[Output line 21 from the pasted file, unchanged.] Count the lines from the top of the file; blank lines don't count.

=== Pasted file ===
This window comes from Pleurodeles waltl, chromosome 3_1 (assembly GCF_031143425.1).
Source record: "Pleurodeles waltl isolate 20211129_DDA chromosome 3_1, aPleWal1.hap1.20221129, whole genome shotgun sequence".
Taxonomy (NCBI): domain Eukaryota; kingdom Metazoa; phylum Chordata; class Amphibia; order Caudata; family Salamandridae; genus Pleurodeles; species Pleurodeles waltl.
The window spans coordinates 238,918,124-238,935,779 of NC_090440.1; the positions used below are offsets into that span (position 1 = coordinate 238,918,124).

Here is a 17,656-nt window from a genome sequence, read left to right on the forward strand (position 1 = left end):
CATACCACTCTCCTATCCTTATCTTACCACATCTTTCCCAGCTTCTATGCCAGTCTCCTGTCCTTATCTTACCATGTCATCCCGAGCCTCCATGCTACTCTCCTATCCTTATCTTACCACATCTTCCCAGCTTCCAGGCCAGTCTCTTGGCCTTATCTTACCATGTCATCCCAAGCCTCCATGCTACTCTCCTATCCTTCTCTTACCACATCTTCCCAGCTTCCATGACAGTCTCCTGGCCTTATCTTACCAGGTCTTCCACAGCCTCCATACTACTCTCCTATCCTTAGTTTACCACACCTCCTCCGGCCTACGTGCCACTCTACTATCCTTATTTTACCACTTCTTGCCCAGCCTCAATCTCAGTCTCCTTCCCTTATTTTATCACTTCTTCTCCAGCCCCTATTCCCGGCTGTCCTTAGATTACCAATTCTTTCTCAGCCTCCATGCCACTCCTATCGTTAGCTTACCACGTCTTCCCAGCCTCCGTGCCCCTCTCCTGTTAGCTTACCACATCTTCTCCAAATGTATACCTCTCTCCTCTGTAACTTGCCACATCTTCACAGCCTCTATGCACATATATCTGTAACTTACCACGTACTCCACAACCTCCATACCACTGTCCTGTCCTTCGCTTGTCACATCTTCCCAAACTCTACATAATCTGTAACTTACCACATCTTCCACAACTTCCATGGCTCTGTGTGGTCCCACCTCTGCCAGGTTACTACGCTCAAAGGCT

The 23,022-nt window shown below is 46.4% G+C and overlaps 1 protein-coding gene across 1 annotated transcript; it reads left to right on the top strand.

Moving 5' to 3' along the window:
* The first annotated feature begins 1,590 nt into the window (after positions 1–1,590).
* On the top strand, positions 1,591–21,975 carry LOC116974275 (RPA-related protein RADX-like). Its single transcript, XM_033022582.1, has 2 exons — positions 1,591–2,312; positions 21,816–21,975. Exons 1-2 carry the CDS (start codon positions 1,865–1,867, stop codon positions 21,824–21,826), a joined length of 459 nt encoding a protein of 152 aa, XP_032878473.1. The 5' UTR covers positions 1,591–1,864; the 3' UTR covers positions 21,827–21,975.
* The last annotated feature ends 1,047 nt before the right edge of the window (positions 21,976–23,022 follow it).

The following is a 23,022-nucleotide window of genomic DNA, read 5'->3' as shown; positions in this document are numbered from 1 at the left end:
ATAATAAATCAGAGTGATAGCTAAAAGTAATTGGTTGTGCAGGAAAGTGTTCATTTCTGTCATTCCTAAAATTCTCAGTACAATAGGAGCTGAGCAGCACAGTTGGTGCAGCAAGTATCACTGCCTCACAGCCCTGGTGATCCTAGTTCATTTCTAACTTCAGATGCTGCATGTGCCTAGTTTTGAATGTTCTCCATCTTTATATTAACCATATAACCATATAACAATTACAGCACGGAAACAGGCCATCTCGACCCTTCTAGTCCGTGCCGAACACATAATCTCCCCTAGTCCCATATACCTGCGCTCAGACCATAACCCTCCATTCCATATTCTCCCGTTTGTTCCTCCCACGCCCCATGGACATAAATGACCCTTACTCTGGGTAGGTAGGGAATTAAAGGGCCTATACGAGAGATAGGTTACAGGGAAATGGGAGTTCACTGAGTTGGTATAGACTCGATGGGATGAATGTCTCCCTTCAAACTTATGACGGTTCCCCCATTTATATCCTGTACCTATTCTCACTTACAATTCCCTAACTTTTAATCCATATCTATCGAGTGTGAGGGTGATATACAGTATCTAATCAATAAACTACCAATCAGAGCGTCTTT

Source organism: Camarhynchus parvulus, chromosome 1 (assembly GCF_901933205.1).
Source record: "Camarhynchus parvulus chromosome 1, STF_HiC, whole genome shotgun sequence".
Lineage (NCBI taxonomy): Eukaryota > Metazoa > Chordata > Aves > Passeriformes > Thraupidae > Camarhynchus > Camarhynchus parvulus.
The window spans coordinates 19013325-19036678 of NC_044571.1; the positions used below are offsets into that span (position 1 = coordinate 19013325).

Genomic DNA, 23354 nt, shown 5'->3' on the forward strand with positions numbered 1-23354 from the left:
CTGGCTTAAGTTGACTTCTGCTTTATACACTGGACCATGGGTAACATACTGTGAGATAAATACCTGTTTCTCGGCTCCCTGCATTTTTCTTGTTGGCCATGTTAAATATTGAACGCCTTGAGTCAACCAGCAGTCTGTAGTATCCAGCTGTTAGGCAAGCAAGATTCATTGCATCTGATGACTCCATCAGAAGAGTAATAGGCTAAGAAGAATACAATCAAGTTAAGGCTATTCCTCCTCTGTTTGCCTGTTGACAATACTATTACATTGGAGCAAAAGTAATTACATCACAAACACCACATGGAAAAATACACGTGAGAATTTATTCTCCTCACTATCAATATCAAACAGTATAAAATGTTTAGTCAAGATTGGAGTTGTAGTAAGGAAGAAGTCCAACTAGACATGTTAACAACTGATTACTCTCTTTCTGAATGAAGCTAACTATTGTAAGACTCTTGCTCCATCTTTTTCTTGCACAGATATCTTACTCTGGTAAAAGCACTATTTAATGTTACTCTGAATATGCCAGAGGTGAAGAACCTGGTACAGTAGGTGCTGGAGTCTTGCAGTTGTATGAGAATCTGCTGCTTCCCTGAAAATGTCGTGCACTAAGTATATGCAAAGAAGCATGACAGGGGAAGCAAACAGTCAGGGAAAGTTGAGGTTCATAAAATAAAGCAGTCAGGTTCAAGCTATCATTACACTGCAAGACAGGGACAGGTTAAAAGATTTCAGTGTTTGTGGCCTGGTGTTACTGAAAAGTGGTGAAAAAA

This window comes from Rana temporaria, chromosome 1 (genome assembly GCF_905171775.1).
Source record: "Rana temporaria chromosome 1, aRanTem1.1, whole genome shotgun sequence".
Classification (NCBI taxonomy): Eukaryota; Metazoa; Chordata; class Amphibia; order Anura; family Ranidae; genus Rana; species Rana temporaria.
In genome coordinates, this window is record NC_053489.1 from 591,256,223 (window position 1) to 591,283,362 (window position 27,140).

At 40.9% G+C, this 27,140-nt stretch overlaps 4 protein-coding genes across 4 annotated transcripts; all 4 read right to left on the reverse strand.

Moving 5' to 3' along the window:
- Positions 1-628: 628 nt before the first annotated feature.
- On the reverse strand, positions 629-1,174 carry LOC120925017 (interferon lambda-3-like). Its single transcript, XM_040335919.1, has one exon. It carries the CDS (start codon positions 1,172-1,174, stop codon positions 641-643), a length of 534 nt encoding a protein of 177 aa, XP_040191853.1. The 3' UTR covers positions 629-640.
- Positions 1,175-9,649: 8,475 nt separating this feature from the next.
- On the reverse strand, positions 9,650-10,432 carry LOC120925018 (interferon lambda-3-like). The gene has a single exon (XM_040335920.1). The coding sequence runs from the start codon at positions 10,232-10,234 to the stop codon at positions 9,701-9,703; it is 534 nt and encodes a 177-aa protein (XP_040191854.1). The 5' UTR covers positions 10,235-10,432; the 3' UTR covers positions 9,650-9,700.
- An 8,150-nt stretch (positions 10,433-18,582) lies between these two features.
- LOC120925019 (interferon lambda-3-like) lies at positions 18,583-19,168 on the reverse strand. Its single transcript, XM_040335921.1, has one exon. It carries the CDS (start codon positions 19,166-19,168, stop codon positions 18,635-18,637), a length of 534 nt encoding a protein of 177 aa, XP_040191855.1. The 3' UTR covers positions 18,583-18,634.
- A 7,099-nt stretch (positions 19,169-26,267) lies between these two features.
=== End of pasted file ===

Source record: "Rana temporaria chromosome 1, aRanTem1.1, whole genome shotgun sequence".